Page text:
Harvey also channeled his creativity into countless artistic mediums, including sculpture, painting, glassworks, animation, and digital painting. From canvas renderings of the cosmos to "plot-less and character-less" animations infused with color, Harvey let his curiosity and artistic drive run free. And even when his life was threatened by a rare form of aggressive cancer, he continued to create beautiful works of art.

Between chemotherapy sessions, teaching classes, and spending time with his wife, Mary, Harvey poured himself into his art. And when his diagnosis continued to worsen, he asked Marti Fast, an Allan Hancock colleague and director of the Ann Foxworthy Gallery, if she could produce his one-man show.

While working on Harvey's show, Energy, Fast enlisted the help of fellow professors Casey and Susan Case to document interviews with Harvey during which he commented on his art, life, and personal beliefs.

Although his body began to deteriorate under the strain of the cancer, Harvey's mind remained whip-smart and highly philosophical.

In interviews, Harvey peppered personal memories (baking


lessons from his mother) with soul-searching questions such as "Why do [humans] like art?" and "Why is art valuable and why is it integral to who we are?"

Until the day he died in September 2004, Harvey remained positive and full of life. When asked if he was afraid of dying, he said, "No. I'm afraid of suffering, but I'm not afraid of death. I know I'll be okay."

Harvey's attitude and art were a light for everyone he came into contact with, including Susan Case.

"[Ed] was an inspirational person before he got sick," Susan Case told the Sun before a recent screening of the documentary of Harvey's life in Lompoc. "He was an intellectual, an artist, and a storyteller.

"Once we realized he was in a fight for his life, we wanted to know if there was anything we could do to help," she said. "The interviews seemed to help him."

Eventually, a group of friends, students, and colleagues--led by Fast and the Cases--turned Harvey's interviews into an hour-long documentary called A Creative Life--Who is Ed Harvey? Coupled with another exhibit of his art, the documentary celebrates the life of an extraordinary man and artist.

Harvey's story also inspired the formation of the Legacy Project, an ongoing lecture series that celebrates legacies--personal histories, and artistic and cultural treasures passed from generation to generation.

After four years of editing, A Creative Life was submitted to the San Luis Obispo International Film Festival, which then selected and showed the film in April of this year.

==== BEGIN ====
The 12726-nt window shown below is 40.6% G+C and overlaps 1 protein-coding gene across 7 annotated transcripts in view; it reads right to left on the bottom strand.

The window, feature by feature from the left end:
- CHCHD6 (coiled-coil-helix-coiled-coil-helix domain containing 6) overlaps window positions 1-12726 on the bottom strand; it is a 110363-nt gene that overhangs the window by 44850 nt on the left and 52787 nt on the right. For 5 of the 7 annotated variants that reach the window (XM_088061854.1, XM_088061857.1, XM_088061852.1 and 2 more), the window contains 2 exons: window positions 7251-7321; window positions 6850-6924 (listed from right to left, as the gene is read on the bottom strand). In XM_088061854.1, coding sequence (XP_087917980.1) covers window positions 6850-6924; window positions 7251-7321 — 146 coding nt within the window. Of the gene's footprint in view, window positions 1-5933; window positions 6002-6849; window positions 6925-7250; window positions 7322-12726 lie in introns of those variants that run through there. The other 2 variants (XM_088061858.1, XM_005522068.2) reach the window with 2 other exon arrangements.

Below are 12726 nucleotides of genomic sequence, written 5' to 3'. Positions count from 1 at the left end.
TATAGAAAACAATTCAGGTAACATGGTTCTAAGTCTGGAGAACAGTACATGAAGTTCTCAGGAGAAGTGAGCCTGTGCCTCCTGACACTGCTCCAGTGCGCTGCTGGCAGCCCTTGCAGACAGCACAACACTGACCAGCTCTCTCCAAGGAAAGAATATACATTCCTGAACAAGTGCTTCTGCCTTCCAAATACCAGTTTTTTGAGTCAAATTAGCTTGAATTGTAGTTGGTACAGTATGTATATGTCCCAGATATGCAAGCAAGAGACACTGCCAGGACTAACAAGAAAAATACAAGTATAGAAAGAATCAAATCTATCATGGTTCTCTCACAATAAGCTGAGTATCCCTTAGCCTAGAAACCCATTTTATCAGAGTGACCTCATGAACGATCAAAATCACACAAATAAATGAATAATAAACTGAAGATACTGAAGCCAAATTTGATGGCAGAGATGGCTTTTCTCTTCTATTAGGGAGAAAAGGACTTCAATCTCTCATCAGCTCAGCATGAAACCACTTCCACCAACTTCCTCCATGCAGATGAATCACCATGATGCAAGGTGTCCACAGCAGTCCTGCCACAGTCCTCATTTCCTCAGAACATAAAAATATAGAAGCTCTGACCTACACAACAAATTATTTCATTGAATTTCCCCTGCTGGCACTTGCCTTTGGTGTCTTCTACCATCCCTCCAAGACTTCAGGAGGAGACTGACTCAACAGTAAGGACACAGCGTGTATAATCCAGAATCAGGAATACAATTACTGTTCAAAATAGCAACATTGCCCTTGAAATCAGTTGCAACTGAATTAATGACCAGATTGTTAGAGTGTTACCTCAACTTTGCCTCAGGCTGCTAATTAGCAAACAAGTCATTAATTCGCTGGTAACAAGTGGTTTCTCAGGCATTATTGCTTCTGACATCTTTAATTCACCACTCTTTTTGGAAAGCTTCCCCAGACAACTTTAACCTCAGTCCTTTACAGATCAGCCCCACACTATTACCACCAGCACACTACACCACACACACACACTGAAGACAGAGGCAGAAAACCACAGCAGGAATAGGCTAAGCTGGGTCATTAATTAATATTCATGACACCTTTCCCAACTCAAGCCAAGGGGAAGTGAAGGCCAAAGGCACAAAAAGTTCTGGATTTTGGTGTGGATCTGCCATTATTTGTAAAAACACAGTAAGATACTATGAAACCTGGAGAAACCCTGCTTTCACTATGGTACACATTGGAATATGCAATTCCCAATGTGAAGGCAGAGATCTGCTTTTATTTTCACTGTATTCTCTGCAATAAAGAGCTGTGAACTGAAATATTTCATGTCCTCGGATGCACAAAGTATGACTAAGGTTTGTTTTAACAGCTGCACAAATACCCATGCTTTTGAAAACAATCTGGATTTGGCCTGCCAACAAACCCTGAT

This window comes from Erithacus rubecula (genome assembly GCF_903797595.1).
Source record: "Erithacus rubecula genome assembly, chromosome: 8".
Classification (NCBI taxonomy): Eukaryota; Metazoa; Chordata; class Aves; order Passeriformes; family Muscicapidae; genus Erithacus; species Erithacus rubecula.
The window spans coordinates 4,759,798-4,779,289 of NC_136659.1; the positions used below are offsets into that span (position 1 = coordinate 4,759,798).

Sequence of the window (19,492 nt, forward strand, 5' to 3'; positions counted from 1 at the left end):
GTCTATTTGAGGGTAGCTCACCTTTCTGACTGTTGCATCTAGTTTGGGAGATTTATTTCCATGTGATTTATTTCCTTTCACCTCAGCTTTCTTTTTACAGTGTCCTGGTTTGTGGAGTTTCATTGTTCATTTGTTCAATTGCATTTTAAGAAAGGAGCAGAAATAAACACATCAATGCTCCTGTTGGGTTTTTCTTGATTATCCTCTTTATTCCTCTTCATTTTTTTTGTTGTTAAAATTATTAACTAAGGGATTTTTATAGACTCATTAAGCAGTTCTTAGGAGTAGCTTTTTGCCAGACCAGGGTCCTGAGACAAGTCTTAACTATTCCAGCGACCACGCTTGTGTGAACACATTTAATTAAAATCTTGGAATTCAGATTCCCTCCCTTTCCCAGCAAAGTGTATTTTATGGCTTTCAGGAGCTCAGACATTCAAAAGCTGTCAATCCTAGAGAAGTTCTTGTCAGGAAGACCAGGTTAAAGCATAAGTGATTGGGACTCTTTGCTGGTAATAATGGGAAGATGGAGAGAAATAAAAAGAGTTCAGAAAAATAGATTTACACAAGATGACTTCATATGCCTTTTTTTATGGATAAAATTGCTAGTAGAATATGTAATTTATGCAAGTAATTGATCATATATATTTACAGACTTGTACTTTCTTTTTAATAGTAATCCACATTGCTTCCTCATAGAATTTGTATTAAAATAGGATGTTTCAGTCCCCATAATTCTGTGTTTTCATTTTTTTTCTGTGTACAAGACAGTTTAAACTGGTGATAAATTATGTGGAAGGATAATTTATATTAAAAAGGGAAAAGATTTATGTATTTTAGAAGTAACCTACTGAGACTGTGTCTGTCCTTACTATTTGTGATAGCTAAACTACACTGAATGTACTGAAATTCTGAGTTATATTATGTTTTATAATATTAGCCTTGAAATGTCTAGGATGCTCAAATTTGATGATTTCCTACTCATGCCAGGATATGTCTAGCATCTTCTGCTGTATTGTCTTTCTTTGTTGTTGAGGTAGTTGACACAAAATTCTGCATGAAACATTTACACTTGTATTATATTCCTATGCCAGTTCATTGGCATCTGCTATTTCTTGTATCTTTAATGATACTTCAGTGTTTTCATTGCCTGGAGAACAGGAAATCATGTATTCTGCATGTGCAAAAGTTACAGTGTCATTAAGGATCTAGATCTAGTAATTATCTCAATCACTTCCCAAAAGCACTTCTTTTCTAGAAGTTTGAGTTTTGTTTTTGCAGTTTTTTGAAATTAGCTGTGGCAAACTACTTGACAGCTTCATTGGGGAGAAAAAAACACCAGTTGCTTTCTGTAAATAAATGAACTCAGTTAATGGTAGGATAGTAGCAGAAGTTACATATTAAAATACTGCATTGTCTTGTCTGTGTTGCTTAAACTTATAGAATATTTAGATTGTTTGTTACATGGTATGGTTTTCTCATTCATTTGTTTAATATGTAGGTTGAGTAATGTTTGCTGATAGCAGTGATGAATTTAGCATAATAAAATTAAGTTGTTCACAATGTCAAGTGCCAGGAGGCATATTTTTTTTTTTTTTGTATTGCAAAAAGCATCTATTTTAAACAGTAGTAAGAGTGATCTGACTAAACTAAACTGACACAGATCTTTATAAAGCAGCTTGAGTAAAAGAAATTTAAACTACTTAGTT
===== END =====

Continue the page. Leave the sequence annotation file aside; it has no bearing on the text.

The film was a labor of love for everyone involved in the process, including Casey Case.

"It took a long time to edit ... mainly because it took a long time to be able to look at the footage without getting enveloped in sadness," said director Case, who also worked with Kevin Bailey, a professional filmmaker and a former student of Harvey's who edited the project.

"We didn't want the film to be a story about a man dying with cancer--that was very clear," Casey said.



Despite his grief over losing a friend and colleague, Casey said that it was imperative he finish the film.

"It meant a lot to me to finish [the film] because I told Ed I would," he said. "As long as it was incomplete, it just seemed like there was a big void in my life."

Case's wife, Susan, agreed with the urgency felt by everyone involved to get the film done.

"There was so much talent and focus involved in this project," she said, adding that she thinks the film will benefit everyone who sees it.

"Ed's art and his message was very thought- provoking in regard to how you use your time on this planet. This film makes you examine your life and asks, 'Is that really what you want to do with your time?'" she said.

Currently, the Cases are busy submitting A Creative Life to film festivals across the nation. However, they are also working on launching a website for the project.

Meanwhile, the film will screen on May 15 at Allan Hancock College's Santa Maria campus. Also, an exhibit of Harvey's work is on display through May 16 at the Ann Foxworthy Gallery. The Santa Maria campus is located at 800 S. College Dr. For more information about the film or the exhibit, call the Fine Arts Department at 922-6966, Ext. 3252.


Contact Staff Writer Amy Asman at aasman@santamariasun.com.